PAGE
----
So I was down at Davenport & Winkleperry, our chosen (and indeed only) coffee shop, had finished about seventy pages worth of edits on Bread Wizard (ok, finished, ha! I had made the teeny little one-line changes and started up another document worth of notes about Things I Have To Address At Some Point In Here for about seventy pages worth of text.*) and packed up my laptop, took a last slug of coffee, and headed out the door to my car.

Partway down the sidewalk, seated on the curb (we have quite large two-step curbs here, owing to settling and historic districts) was an elderly woman. She didn’t look so great. It’s a hot day, and she had a tube in her nose attached to a little bag, and her husband was hovering over her, looking a bit concerned. When he saw me, he lifted a hand hopefully.

I was a bit worried that I was going to have to whip out my phone and call an ambulance, so I hurried over and asked if she was doing okay.

“Oh, well…” He spread his hands. “She’s gonna need a little help getting up…”

She wasn’t a large woman but he was clearly even older than she was. Apparently the heat was bothering her and she had to sit down on the curb, and then he wasn’t able to get her back up, and didn’t want to leave her to go get someone. “Our car’s right here,” he said. “Do you think…?”

“Of course!” I said. She was extremely pale, and I figured we should probably get her up and into air conditioning as soon as possible, however that might be.

“You should go in the shop and get someone,” said the little old lady, in the rather loud voice of the somewhat hard-of-hearing.

“We’ve got someone right here,” he said. “She’s going to help us.”

I stepped around so that she could see me.  She eyed me for a minute, then said, in what she undoubtedly thought was a whisper, “I’m not sure she can do it!”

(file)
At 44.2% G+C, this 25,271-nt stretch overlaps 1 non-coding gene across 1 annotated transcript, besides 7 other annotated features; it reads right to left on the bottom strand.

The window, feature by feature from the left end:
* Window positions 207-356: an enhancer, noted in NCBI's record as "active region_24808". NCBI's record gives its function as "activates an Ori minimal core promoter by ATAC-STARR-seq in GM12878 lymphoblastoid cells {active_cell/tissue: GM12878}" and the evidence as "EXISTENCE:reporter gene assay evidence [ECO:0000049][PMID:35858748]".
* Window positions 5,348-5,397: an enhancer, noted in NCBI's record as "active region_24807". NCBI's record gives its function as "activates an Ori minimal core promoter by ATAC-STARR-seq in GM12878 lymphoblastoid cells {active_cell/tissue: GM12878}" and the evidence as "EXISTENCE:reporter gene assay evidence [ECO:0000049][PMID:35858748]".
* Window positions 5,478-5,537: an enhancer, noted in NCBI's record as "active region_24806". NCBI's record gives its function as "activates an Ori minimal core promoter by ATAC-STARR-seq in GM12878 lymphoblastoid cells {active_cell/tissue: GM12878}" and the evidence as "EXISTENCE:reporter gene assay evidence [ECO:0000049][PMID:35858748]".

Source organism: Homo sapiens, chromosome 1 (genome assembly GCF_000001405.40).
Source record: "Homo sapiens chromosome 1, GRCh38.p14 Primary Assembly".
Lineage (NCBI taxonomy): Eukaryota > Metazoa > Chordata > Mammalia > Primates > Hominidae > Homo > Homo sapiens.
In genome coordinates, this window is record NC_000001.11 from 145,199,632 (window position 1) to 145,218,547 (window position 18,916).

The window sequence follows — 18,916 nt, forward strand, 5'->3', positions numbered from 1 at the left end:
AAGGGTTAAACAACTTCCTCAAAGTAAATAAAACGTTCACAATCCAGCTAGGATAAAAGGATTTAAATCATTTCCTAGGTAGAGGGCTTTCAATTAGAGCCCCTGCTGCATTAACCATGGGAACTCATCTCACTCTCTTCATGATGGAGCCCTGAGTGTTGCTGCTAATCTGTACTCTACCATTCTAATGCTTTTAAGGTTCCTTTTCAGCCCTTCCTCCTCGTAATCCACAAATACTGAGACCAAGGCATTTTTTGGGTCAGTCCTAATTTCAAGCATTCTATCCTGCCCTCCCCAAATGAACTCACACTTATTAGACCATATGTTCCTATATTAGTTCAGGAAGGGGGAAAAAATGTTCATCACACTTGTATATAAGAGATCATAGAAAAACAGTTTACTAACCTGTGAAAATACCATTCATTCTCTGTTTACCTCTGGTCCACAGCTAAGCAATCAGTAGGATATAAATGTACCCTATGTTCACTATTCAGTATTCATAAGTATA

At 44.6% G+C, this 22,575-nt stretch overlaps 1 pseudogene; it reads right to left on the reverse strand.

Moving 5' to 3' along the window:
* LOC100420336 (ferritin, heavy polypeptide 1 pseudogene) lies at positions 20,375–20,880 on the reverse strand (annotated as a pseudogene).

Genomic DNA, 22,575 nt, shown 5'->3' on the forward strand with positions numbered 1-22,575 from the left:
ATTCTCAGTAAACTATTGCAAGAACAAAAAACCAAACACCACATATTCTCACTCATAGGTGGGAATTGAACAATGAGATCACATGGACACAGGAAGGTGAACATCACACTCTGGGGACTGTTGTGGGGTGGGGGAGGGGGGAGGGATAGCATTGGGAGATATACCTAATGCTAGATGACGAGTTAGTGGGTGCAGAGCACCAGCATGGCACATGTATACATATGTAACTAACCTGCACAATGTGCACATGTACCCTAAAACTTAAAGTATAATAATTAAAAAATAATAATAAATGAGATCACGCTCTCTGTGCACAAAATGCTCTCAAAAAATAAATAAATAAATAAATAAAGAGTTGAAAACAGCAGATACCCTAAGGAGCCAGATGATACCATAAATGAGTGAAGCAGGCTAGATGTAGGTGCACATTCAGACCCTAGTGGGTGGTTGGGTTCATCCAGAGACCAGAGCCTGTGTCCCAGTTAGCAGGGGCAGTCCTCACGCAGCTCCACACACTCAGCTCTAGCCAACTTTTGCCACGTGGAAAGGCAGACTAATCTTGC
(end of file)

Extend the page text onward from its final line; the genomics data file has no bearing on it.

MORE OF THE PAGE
He gave me a pained look. I grinned. In fairness, while I have been generously endowed in the hip and breast department, my wrists are exceedingly thin and I often wind up wearing children’s-size gloves, so she can be forgiven for thinking that I probably couldn’t bench press a baked potato. And it would be quite awkward–possibly even painful–to have someone try to help you up and fail.

“She’ll be fine,” he said firmly.

“We’ll have you up in no time,” I said, feeling like I should contribute something to the discussion, and reassuring her that I spent a lot of time slinging mulch didn’t seem like it would get us anywhere.

We each took one of her hands and pulled her to her feet. If she weighed more than a loaded wheelbarrow of topsoil, I would be quite surprised.

“Oh!” she said. “Why, thank you!” And then again to her husband, in the not-very-quite whisper, “She did better’n you!”

“Told you,” he said smugly. I tried very hard to not to start laughing.

He got her in the car, thanked me, and offered me a ride home if I needed it. (It occurs to me that they may have thought I was extremely young, which is probably due mostly to the fact that the older you get, the more everybody looks about twelve.) I declined, pointed to my car, and wished them luck.

There is no possible moral to this story, I just thought it was funny.

 

*If anybody’s ever interested in hear about the weirdass stage of the writing process known as “editing,” I would be happy to do a post about it sometime, but I’m not sure if it’s any more interesting to write about than to live through.

  • reply Brenda ,

    Ursula,

    You make mulch endlessly fascinating. I suspect that even if someone had no interest in the editing process, they would be spell-bound by your description of it.

    Also, thanks for being a person who is both decent and competent!

    Brenda

    • reply Charis ,

      Please do a post about editing! I would definitely love to read one.

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